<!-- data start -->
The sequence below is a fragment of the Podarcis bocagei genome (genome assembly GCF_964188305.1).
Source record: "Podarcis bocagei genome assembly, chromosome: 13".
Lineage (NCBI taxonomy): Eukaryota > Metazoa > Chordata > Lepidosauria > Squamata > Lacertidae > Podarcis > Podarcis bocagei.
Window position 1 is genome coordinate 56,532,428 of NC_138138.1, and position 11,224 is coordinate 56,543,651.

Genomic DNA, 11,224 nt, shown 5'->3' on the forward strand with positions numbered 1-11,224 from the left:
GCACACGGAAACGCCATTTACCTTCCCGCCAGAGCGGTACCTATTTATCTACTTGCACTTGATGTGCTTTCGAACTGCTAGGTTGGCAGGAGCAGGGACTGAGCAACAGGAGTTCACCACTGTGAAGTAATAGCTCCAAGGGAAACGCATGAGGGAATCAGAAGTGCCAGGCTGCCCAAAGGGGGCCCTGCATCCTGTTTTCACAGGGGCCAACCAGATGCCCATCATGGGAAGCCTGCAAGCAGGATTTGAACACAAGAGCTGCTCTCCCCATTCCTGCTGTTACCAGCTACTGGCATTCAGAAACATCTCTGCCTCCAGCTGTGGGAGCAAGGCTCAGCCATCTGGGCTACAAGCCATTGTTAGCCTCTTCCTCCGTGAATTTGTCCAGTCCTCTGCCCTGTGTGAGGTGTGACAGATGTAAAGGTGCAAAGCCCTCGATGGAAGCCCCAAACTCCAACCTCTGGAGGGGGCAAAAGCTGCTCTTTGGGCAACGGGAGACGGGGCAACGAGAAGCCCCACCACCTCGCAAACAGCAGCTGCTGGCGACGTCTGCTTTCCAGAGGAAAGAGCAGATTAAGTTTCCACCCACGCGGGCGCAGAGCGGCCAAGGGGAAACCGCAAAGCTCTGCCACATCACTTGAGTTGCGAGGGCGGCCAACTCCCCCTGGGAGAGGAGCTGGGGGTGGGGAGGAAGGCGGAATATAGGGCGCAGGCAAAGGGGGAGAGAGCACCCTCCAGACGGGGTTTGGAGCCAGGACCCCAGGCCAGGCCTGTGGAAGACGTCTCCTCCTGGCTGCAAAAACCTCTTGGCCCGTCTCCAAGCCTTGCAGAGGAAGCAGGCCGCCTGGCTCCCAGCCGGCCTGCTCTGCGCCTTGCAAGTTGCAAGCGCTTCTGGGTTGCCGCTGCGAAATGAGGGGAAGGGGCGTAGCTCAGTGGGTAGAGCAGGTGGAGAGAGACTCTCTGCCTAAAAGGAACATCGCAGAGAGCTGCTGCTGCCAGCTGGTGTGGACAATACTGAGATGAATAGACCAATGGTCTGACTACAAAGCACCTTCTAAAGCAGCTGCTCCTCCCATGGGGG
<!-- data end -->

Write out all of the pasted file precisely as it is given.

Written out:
The sequence below is a fragment of the Podarcis bocagei genome (genome assembly GCF_964188305.1).
Source record: "Podarcis bocagei genome assembly, chromosome: 13".
Lineage (NCBI taxonomy): Eukaryota > Metazoa > Chordata > Lepidosauria > Squamata > Lacertidae > Podarcis > Podarcis bocagei.
Window position 1 is genome coordinate 56,532,428 of NC_138138.1, and position 11,224 is coordinate 56,543,651.

Genomic DNA, 11,224 nt, shown 5'->3' on the forward strand with positions numbered 1-11,224 from the left:
GCACACGGAAACGCCATTTACCTTCCCGCCAGAGCGGTACCTATTTATCTACTTGCACTTGATGTGCTTTCGAACTGCTAGGTTGGCAGGAGCAGGGACTGAGCAACAGGAGTTCACCACTGTGAAGTAATAGCTCCAAGGGAAACGCATGAGGGAATCAGAAGTGCCAGGCTGCCCAAAGGGGGCCCTGCATCCTGTTTTCACAGGGGCCAACCAGATGCCCATCATGGGAAGCCTGCAAGCAGGATTTGAACACAAGAGCTGCTCTCCCCATTCCTGCTGTTACCAGCTACTGGCATTCAGAAACATCTCTGCCTCCAGCTGTGGGAGCAAGGCTCAGCCATCTGGGCTACAAGCCATTGTTAGCCTCTTCCTCCGTGAATTTGTCCAGTCCTCTGCCCTGTGTGAGGTGTGACAGATGTAAAGGTGCAAAGCCCTCGATGGAAGCCCCAAACTCCAACCTCTGGAGGGGGCAAAAGCTGCTCTTTGGGCAACGGGAGACGGGGCAACGAGAAGCCCCACCACCTCGCAAACAGCAGCTGCTGGCGACGTCTGCTTTCCAGAGGAAAGAGCAGATTAAGTTTCCACCCACGCGGGCGCAGAGCGGCCAAGGGGAAACCGCAAAGCTCTGCCACATCACTTGAGTTGCGAGGGCGGCCAACTCCCCCTGGGAGAGGAGCTGGGGGTGGGGAGGAAGGCGGAATATAGGGCGCAGGCAAAGGGGGAGAGAGCACCCTCCAGACGGGGTTTGGAGCCAGGACCCCAGGCCAGGCCTGTGGAAGACGTCTCCTCCTGGCTGCAAAAACCTCTTGGCCCGTCTCCAAGCCTTGCAGAGGAAGCAGGCCGCCTGGCTCCCAGCCGGCCTGCTCTGCGCCTTGCAAGTTGCAAGCGCTTCTGGGTTGCCGCTGCGAAATGAGGGGAAGGGGCGTAGCTCAGTGGGTAGAGCAGGTGGAGAGAGACTCTCTGCCTAAAAGGAACATCGCAGAGAGCTGCTGCTGCCAGCTGGTGTGGACAATACTGAGATGAATAGACCAATGGTCTGACTACAAAGCACCTTCTAAAGCAGCTGCTCCTCCCATGGGGG